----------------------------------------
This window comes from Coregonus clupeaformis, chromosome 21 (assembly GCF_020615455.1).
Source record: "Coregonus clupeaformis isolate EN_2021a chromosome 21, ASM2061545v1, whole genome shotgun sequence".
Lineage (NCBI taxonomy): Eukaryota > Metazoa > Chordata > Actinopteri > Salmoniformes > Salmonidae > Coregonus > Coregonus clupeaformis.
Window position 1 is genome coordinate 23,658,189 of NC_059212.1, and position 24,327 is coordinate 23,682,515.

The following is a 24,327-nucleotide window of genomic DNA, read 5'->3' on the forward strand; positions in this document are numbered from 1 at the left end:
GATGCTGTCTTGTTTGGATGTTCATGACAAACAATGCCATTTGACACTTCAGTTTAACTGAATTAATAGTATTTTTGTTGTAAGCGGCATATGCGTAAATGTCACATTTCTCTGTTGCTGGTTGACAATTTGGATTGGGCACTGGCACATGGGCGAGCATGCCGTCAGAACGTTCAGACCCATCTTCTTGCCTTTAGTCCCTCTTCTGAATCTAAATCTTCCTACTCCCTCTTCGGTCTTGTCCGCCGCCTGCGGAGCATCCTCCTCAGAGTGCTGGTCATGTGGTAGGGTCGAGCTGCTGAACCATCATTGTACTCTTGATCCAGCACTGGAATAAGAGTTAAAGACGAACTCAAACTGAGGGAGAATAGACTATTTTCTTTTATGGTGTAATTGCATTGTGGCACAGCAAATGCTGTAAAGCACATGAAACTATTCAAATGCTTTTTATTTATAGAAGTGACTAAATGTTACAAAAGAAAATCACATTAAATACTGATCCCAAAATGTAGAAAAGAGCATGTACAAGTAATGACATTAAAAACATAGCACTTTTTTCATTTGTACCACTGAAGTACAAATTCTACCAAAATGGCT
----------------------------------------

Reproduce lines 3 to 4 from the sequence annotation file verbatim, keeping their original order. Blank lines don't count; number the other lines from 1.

Lineage (NCBI taxonomy): Eukaryota > Metazoa > Chordata > Actinopteri > Salmoniformes > Salmonidae > Coregonus > Coregonus clupeaformis.
Window position 1 is genome coordinate 23,658,189 of NC_059212.1, and position 24,327 is coordinate 23,682,515.